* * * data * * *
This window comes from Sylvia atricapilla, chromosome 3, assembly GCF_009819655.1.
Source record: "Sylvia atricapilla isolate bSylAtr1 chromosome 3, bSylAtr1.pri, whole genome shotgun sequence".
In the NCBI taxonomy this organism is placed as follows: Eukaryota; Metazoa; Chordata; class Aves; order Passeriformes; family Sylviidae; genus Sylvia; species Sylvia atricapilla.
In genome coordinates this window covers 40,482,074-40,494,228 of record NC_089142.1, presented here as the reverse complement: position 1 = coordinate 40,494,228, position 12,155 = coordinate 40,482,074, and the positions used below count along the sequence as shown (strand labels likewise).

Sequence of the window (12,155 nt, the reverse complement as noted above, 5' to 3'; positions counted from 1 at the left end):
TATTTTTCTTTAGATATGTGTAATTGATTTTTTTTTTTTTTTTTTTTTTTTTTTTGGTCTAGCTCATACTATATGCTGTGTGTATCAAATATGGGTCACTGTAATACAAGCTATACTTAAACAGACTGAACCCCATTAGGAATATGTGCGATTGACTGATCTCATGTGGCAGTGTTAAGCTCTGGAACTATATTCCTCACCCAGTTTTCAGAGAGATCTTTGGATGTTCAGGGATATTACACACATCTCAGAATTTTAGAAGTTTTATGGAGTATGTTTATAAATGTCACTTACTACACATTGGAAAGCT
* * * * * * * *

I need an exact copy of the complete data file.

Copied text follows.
This window comes from Sylvia atricapilla, chromosome 3, assembly GCF_009819655.1.
Source record: "Sylvia atricapilla isolate bSylAtr1 chromosome 3, bSylAtr1.pri, whole genome shotgun sequence".
In the NCBI taxonomy this organism is placed as follows: Eukaryota; Metazoa; Chordata; class Aves; order Passeriformes; family Sylviidae; genus Sylvia; species Sylvia atricapilla.
In genome coordinates this window covers 40,482,074-40,494,228 of record NC_089142.1, presented here as the reverse complement: position 1 = coordinate 40,494,228, position 12,155 = coordinate 40,482,074, and the positions used below count along the sequence as shown (strand labels likewise).

Sequence of the window (12,155 nt, the reverse complement as noted above, 5' to 3'; positions counted from 1 at the left end):
TATTTTTCTTTAGATATGTGTAATTGATTTTTTTTTTTTTTTTTTTTTTTTTTTTGGTCTAGCTCATACTATATGCTGTGTGTATCAAATATGGGTCACTGTAATACAAGCTATACTTAAACAGACTGAACCCCATTAGGAATATGTGCGATTGACTGATCTCATGTGGCAGTGTTAAGCTCTGGAACTATATTCCTCACCCAGTTTTCAGAGAGATCTTTGGATGTTCAGGGATATTACACACATCTCAGAATTTTAGAAGTTTTATGGAGTATGTTTATAAATGTCACTTACTACACATTGGAAAGCT